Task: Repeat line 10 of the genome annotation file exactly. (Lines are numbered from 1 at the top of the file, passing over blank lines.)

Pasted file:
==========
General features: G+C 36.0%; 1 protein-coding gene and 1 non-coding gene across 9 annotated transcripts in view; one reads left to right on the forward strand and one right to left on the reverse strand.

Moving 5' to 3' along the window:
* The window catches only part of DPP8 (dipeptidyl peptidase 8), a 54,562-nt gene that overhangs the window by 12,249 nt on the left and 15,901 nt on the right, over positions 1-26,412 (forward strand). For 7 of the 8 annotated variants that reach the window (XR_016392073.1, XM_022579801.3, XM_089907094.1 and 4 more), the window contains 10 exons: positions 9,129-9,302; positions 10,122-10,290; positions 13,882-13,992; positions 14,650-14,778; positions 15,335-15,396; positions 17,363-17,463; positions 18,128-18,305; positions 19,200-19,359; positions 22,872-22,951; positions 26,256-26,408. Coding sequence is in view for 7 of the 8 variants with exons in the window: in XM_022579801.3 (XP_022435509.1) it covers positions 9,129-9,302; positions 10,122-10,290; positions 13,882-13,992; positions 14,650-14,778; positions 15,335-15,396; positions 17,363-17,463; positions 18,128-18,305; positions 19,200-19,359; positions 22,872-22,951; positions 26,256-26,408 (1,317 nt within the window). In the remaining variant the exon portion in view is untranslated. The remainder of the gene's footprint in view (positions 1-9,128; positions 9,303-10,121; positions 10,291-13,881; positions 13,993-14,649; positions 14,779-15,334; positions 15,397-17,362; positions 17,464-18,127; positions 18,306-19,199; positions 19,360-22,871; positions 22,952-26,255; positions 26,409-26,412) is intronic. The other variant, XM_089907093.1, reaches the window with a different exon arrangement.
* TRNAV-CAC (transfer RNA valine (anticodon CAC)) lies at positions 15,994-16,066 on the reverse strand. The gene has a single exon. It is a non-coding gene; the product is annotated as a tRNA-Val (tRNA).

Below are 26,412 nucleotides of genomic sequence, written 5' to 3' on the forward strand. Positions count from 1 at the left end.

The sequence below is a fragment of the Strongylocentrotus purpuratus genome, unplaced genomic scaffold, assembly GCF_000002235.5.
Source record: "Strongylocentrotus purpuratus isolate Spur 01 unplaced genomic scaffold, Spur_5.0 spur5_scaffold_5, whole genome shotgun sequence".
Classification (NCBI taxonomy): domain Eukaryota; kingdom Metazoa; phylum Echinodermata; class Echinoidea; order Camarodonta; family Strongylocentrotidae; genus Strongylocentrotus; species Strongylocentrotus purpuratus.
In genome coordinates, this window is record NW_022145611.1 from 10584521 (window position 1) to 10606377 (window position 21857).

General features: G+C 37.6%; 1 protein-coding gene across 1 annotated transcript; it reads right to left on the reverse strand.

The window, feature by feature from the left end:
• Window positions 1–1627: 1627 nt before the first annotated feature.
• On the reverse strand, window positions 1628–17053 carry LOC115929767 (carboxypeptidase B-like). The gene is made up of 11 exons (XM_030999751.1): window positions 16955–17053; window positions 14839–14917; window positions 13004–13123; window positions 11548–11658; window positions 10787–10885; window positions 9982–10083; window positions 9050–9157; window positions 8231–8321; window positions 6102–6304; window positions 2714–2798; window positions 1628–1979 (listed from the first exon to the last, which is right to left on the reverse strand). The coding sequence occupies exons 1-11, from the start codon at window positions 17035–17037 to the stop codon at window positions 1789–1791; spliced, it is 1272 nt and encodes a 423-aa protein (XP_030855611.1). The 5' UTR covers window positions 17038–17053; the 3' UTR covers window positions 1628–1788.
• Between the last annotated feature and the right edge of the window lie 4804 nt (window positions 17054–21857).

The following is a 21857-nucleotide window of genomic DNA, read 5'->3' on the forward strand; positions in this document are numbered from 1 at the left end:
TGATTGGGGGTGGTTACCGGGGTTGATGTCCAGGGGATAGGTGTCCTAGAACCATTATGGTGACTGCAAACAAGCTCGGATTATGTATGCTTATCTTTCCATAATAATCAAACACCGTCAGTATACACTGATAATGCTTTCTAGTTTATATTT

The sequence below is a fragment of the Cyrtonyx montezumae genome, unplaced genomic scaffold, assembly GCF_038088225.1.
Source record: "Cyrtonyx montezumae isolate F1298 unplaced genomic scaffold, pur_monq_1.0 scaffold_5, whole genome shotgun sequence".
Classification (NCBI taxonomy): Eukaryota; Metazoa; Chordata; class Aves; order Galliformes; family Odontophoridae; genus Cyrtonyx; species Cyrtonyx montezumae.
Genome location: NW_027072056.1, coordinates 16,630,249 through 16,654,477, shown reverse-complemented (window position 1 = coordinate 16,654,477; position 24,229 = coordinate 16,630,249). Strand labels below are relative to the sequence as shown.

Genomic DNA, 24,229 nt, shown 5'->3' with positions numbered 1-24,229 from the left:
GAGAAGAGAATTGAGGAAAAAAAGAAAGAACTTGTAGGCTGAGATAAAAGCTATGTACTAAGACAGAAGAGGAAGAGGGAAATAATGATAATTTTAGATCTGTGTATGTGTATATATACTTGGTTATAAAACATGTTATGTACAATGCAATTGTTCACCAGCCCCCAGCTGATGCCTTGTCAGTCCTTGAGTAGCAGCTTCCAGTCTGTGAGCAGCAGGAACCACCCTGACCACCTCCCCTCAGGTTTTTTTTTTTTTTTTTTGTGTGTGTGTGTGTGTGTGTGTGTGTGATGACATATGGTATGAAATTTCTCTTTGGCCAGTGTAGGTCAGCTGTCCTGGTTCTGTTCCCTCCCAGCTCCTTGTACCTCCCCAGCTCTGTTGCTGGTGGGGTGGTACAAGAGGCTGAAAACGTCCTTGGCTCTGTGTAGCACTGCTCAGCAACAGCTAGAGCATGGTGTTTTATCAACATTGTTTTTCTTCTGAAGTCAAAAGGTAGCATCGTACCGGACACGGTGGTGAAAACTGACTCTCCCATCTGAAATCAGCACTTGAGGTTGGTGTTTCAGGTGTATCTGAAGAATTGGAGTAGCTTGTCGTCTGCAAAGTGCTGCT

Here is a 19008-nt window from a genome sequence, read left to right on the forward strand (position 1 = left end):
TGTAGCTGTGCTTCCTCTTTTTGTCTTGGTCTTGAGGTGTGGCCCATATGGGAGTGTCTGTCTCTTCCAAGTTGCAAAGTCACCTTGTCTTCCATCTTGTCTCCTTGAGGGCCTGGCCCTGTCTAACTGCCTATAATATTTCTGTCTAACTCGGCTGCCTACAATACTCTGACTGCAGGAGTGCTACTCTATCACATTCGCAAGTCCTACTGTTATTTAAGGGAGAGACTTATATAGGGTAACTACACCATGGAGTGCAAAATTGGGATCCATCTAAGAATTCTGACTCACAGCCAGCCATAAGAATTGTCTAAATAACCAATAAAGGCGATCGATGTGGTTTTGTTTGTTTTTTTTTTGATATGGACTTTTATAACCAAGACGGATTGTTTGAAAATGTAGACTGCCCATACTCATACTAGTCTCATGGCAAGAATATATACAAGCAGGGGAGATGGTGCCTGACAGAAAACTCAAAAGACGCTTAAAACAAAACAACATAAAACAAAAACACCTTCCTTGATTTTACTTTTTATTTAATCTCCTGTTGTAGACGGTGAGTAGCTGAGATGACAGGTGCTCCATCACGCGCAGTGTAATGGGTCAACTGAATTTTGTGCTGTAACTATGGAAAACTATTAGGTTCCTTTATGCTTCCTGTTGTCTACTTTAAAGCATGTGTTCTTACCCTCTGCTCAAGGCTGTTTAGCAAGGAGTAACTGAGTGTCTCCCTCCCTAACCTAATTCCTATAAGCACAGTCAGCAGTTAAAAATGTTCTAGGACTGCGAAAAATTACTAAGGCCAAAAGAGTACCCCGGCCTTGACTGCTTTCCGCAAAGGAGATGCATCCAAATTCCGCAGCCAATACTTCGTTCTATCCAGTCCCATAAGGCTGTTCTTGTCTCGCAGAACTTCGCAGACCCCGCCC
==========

General features: G+C 37.6%; 1 protein-coding gene across 1 annotated transcript; it reads right to left on the reverse strand.